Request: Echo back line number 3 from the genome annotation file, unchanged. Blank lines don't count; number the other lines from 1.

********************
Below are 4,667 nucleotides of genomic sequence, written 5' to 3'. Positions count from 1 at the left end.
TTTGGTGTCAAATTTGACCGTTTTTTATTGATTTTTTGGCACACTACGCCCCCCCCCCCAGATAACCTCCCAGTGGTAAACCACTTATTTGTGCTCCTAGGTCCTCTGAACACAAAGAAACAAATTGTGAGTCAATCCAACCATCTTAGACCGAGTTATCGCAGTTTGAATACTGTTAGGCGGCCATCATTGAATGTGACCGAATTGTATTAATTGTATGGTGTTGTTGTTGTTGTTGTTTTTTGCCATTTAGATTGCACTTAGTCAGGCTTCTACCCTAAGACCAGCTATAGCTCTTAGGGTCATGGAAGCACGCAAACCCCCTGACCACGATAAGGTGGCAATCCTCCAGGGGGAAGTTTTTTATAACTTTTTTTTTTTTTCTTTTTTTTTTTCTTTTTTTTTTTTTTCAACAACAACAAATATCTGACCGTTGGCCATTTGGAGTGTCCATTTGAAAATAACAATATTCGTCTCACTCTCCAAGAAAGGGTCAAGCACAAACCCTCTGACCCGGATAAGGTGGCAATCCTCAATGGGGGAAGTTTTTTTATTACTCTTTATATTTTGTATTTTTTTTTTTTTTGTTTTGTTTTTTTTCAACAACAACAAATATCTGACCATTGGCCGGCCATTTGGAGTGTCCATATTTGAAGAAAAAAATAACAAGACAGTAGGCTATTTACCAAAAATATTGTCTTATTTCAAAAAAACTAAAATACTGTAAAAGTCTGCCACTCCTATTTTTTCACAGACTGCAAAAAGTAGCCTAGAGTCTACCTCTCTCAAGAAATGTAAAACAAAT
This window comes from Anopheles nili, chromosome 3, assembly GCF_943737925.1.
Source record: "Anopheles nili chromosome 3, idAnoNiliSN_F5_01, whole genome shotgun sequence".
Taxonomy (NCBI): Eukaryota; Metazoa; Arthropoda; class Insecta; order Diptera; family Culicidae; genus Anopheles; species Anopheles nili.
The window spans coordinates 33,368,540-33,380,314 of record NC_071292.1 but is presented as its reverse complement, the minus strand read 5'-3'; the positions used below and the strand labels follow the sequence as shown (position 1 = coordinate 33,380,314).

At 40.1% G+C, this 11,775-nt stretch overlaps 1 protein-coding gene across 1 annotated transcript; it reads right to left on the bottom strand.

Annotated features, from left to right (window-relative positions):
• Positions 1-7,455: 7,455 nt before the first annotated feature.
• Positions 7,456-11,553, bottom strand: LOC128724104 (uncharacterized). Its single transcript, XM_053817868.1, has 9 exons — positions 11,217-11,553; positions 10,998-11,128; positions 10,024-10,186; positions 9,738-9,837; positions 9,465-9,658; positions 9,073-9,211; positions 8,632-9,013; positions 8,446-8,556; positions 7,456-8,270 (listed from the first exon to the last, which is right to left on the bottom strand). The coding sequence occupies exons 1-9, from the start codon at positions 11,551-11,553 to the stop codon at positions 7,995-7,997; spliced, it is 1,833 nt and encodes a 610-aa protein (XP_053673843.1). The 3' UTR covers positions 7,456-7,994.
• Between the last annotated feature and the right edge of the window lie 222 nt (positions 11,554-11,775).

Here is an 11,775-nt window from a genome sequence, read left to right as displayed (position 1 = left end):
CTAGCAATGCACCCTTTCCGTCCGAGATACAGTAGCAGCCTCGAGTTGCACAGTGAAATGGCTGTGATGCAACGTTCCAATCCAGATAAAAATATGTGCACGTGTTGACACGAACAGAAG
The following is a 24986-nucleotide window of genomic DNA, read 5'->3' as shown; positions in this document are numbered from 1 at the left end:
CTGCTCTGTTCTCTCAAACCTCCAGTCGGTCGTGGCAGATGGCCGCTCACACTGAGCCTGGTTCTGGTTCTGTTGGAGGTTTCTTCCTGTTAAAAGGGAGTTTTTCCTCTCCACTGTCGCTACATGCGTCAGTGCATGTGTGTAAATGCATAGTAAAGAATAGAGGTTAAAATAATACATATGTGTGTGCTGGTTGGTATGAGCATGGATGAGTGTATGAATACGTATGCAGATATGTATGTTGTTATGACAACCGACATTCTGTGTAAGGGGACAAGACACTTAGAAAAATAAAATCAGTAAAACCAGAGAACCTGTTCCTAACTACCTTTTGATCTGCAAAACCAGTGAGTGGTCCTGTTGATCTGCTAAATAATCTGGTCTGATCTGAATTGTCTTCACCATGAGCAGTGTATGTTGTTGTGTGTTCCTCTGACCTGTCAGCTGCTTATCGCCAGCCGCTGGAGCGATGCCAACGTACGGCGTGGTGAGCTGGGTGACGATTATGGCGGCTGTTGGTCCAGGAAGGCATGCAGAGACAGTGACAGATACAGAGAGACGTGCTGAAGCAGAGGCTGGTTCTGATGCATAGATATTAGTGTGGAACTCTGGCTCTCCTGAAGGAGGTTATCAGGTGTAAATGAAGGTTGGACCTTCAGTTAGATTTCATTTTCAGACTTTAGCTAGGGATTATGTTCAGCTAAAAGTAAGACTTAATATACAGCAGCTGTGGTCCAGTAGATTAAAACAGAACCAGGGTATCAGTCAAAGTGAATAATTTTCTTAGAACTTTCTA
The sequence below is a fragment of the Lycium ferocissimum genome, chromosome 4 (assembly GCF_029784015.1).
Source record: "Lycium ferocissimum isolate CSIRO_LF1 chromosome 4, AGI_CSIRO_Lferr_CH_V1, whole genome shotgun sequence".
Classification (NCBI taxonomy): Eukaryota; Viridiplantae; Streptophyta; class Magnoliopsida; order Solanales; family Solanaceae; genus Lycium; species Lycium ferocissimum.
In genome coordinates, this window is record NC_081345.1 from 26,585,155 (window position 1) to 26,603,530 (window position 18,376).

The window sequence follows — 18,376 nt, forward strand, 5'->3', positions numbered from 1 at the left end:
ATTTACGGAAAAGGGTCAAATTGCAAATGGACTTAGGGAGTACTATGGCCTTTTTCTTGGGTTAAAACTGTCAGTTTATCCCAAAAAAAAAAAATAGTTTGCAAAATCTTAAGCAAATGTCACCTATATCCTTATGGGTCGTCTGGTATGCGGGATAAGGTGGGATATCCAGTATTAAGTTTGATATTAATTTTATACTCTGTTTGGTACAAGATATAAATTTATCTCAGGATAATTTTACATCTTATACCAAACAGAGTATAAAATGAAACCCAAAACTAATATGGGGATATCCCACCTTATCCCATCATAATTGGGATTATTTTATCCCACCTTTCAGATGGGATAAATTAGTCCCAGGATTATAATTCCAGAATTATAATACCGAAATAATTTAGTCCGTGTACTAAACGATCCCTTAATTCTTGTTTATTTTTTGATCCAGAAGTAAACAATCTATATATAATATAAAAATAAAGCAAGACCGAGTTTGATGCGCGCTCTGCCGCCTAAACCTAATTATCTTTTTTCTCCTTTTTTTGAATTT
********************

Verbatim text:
This window comes from Anopheles nili, chromosome 3, assembly GCF_943737925.1.